The Canadian Association of Accredited Mortgage Professionals represents 12,250 mortgage professionals across the country.
In a report published Monday, CAAMP chief economist Will Dunning says the policy changes announced recently that made it harder for Canadians to obtain insured mortgages were unnecessary, let too much air out of the market, and are starting to eat into the broader economy.
"The opinions being expressed by this author are his own, and are strongly felt," Dunning said. "The changes to mortgage insurance criteria are unnecessarily jeopardizing the health of Canada’s housing markets and the broader economy."
This past summer, Finance Minister Jim Flaherty announced the fourth major change in as many years to mortgage rules at the CMHC, Canada's national housing agency on whose books the vast majority of Canadian mortgages are held.
The major CMHC rule change was to limit the maximum amortization period to 25 years. That limits how long a homeowner has to pay back the loan, which limits the amount he or she can take out. And that, in effect, limits the amount they have available to spend on a house, keeping a lid on prices.
Realtors note that's already having an impact, with some of the frothier markets showing year-over-year declines in prices. And almost all markets across the country are now seeing a reduced overall number of homes sold.
Dunning estimates that 16.9 per cent of high-ratio mortgages that were approved in 2010 would no longer qualify under the new rules implemented in July. (A high-ratio mortgage is one where the buyer has a down payment of less than 20 per cent and will require CMHC insurance.)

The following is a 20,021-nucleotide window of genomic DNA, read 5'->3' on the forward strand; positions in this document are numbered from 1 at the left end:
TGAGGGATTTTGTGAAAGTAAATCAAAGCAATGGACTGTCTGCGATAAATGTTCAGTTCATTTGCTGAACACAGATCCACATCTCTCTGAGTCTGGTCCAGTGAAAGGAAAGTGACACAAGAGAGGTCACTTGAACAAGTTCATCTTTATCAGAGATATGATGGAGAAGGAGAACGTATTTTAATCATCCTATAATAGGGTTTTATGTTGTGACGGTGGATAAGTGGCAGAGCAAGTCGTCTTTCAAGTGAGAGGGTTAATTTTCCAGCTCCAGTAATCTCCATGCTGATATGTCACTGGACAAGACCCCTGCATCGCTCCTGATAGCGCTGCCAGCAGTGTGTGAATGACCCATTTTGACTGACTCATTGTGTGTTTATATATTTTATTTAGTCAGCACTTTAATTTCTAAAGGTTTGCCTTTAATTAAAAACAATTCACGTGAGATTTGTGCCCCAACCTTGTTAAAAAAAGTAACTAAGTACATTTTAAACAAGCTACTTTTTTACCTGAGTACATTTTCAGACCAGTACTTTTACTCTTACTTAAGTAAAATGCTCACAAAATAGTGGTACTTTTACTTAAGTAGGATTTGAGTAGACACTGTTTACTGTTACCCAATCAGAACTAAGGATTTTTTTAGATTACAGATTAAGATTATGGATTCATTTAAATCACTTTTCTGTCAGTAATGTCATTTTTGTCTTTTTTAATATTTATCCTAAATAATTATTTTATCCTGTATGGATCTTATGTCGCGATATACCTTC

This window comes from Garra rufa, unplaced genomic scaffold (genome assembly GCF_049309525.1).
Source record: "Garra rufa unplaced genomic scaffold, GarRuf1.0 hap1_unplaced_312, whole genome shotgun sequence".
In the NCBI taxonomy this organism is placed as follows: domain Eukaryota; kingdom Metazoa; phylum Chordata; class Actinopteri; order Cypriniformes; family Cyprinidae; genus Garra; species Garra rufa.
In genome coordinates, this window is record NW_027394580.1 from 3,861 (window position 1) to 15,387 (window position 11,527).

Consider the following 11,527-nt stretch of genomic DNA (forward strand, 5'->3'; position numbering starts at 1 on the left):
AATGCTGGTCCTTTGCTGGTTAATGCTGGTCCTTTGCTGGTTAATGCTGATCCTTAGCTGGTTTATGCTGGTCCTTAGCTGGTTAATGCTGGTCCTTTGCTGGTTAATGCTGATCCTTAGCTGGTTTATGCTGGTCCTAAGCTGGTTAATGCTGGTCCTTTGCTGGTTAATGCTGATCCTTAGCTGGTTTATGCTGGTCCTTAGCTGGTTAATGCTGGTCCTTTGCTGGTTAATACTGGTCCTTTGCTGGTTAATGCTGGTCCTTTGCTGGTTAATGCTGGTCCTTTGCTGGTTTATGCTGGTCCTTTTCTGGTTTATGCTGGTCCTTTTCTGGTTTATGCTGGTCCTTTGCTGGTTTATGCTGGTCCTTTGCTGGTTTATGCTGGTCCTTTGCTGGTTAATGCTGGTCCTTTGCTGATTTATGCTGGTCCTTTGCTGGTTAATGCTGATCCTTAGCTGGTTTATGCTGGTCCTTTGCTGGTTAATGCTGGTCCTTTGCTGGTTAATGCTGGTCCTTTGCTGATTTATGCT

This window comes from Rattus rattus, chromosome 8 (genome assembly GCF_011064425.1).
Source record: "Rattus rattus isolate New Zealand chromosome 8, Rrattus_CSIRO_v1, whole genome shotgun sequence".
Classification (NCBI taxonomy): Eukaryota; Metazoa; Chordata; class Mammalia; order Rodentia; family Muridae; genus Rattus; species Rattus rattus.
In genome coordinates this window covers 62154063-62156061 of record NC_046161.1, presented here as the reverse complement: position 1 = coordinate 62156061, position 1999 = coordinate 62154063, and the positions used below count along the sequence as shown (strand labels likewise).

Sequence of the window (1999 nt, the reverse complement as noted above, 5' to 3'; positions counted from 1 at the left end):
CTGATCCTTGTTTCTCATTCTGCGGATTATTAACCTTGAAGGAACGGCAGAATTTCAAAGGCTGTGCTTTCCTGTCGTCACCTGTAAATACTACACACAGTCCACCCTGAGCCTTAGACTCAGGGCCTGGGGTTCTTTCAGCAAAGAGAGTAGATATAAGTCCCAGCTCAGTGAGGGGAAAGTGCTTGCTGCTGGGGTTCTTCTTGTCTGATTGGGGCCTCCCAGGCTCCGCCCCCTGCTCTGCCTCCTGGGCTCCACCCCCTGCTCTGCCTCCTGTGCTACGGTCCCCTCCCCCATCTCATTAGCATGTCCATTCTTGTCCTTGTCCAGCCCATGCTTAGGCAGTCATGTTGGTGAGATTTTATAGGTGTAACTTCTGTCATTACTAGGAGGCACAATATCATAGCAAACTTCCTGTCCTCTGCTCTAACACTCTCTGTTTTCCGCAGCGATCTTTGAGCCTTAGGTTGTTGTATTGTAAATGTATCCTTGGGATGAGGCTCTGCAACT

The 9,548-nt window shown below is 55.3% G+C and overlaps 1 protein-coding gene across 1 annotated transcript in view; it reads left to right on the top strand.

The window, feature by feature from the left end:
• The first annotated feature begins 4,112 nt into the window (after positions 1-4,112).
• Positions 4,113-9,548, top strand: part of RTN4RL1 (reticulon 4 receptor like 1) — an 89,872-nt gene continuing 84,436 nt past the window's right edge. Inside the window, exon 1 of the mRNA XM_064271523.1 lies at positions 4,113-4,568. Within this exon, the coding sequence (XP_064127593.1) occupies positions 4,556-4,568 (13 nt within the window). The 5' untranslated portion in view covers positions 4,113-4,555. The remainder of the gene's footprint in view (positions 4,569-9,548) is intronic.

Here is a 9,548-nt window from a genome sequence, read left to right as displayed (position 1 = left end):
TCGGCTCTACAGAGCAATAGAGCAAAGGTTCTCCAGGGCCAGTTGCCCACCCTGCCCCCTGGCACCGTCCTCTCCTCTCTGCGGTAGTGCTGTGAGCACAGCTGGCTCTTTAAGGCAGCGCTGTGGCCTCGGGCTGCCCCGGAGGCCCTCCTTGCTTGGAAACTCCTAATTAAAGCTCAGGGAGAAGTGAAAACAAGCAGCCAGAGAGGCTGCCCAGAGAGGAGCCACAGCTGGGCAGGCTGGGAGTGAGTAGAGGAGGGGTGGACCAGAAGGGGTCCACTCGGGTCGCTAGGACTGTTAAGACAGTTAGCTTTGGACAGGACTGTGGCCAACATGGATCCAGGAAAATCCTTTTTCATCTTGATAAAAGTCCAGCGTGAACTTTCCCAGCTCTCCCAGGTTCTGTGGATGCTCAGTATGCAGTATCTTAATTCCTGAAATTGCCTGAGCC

CAAMP data shows that about 55 per cent of of home purchases are funded with high-ratio mortgages. Using Dunning's numbers, if 16.9 per cent of those would-be buyers can no longer qualify, that means total home sales are theoretically being reduced by nine per cent, he suggests.
Data from other agencies backs that up. The latest Canadian Real Estate Association data released last week showed home sales in October were 7.8 per cent lower this year than they were last year.
Dunning says that drag is likely to increase as time goes on. "Reduced activity at entry levels means that move-up activity will also be gradually impacted, because potential move-up buyers will find it more difficult to sell their current homes," he says in his report.
Beyond the value of the homes themselves, Dunning argues that the "housing wealth" effect can't be underestimated. That's the term used to described the impact that higher home prices have on other parts of the economy, as people feel wealthier and more confident about spending and investing in other things.
"The U.S. experience has showed us that what starts as a small drop in housing prices can spiral into a dreadful outcome," Dunning says. "This report is not concluding that the same will happen in Canada, but it is pointing out that the revised mortgage insurance criteria … is unnecessarily raising economic risks in Canada."
The report also shows some interesting new numbers about the mortgage market overall. CAAMP says 79 per cent of Canadians go with a fixed rate mortgage, and about 10 per cent choose to go variable. Historically, about two thirds of Canadians normally lock in, and about a quarter stay variable.
That discrepancy is likely due to the record lows currently being seen in the fixed-rate mortgage market. Indeed, the average Canadian mortgage rate is currently 3.55 per cent, well under the average of 3.94 per cent found a year ago.
There are currently about 9.7 million homeowners in Canada, of whom about 5.95 million have mortgages, CAAMP says. About 3.75 million homeowners are mortgage-free, but CAAMP data shows 2.1 million Canadian homeowners owe some sort of money on a home-equity line of credit, or HELOC.